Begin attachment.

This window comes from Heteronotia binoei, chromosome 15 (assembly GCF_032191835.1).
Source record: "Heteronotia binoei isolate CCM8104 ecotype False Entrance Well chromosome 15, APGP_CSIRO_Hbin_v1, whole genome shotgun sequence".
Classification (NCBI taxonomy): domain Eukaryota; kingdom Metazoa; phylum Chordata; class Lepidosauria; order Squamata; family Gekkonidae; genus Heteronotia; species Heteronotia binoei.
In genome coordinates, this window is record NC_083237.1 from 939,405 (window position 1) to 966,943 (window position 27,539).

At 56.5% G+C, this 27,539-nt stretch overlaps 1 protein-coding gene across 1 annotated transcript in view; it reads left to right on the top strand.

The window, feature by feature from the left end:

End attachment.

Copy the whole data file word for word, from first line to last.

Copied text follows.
This window comes from Heteronotia binoei, chromosome 15 (assembly GCF_032191835.1).
Source record: "Heteronotia binoei isolate CCM8104 ecotype False Entrance Well chromosome 15, APGP_CSIRO_Hbin_v1, whole genome shotgun sequence".
Classification (NCBI taxonomy): domain Eukaryota; kingdom Metazoa; phylum Chordata; class Lepidosauria; order Squamata; family Gekkonidae; genus Heteronotia; species Heteronotia binoei.
In genome coordinates, this window is record NC_083237.1 from 939,405 (window position 1) to 966,943 (window position 27,539).

At 56.5% G+C, this 27,539-nt stretch overlaps 1 protein-coding gene across 1 annotated transcript in view; it reads left to right on the top strand.

The window, feature by feature from the left end: